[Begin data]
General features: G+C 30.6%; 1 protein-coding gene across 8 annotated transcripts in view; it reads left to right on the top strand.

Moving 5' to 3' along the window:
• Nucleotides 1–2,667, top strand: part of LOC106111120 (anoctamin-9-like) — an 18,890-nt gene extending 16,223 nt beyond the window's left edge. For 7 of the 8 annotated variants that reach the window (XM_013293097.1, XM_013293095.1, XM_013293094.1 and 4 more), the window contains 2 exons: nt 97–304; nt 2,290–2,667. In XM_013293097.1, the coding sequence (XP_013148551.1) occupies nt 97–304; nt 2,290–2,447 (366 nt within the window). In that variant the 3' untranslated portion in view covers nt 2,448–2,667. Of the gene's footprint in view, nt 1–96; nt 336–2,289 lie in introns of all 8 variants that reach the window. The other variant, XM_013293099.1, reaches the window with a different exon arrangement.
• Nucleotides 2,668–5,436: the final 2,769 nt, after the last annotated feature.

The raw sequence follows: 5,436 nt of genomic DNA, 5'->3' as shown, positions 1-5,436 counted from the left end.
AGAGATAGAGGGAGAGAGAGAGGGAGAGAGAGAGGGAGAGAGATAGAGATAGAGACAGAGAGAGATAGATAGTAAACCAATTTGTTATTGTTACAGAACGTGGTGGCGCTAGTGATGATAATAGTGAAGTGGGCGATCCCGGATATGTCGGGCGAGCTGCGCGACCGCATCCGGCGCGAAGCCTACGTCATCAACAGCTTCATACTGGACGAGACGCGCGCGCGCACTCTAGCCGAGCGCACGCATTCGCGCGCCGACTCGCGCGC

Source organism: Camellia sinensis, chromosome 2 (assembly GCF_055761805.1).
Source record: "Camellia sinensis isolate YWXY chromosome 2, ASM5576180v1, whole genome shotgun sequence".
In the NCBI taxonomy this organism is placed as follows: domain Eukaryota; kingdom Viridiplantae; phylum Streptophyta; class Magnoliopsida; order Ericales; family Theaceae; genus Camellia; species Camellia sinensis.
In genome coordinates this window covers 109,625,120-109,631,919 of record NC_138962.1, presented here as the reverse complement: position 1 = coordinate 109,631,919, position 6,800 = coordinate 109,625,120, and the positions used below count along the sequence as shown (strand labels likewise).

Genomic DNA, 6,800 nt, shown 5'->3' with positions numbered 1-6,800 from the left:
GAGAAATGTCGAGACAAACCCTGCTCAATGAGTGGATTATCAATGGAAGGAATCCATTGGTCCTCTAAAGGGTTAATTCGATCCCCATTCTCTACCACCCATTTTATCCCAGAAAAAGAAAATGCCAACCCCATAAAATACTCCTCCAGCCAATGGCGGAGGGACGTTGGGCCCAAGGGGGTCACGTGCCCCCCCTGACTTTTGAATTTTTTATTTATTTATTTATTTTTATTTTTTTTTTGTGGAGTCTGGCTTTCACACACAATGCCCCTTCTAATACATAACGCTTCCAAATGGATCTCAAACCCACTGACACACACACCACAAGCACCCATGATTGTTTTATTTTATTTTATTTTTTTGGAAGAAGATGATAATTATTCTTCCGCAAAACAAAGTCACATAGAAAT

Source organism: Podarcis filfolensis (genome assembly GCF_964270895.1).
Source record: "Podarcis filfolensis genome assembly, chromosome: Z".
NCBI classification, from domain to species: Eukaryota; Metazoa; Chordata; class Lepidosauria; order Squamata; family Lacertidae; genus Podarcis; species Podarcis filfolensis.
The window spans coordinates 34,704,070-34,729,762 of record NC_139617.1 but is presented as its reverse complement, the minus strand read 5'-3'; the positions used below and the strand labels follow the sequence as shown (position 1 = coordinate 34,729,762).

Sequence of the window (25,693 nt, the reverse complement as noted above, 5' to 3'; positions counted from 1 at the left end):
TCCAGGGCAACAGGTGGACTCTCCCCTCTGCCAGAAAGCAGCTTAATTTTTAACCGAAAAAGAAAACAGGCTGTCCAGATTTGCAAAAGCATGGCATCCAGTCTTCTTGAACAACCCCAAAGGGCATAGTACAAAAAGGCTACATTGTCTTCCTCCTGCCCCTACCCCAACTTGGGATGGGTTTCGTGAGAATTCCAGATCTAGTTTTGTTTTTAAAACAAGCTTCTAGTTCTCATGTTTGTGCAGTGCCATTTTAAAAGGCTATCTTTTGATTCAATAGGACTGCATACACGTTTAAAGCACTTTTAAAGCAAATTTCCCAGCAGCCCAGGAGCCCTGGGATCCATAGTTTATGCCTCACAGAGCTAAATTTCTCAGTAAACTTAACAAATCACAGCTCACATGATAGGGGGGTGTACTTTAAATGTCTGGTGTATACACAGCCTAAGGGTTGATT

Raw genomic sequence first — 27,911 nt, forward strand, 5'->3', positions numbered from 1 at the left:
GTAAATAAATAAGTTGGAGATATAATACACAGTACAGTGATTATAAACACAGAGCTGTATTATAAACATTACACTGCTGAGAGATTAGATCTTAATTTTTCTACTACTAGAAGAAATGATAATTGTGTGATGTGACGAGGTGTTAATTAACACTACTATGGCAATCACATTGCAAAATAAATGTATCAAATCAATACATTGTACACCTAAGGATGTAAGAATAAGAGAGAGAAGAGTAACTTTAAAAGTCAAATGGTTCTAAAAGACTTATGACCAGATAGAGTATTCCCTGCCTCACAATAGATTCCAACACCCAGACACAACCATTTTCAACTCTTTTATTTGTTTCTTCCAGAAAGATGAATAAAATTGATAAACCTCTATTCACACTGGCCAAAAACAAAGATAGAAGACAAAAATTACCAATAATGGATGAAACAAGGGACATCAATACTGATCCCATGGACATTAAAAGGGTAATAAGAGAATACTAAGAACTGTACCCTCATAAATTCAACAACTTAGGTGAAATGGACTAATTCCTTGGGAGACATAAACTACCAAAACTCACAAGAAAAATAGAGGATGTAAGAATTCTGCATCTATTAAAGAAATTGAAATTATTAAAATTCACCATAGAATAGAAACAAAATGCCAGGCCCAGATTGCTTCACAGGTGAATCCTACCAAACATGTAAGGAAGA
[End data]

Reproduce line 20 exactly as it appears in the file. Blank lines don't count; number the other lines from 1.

GTAAATAAATAAGTTGGAGATATAATACACAGTACAGTGATTATAAACACAGAGCTGTATTATAAACATTACACTGCTGAGAGATTAGATCTTAATTTTTCTACTACTAGAAGAAATGATAATTGTGTGATGTGACGAGGTGTTAATTAACACTACTATGGCAATCACATTGCAAAATAAATGTATCAAATCAATACATTGTACACCTAAGGATGTAAGAATAAGAGAGAGAAGAGTAACTTTAAAAGTCAAATGGTTCTAAAAGACTTATGACCAGATAGAGTATTCCCTGCCTCACAATAGATTCCAACACCCAGACACAACCATTTTCAACTCTTTTATTTGTTTCTTCCAGAAAGATGAATAAAATTGATAAACCTCTATTCACACTGGCCAAAAACAAAGATAGAAGACAAAAATTACCAATAATGGATGAAACAAGGGACATCAATACTGATCCCATGGACATTAAAAGGGTAATAAGAGAATACTAAGAACTGTACCCTCATAAATTCAACAACTTAGGTGAAATGGACTAATTCCTTGGGAGACATAAACTACCAAAACTCACAAGAAAAATAGAGGATGTAAGAATTCTGCATCTATTAAAGAAATTGAAATTATTAAAATTCACCATAGAATAGAAACAAAATGCCAGGCCCAGATTGCTTCACAGGTGAATCCTACCAAACATGTAAGGAAGA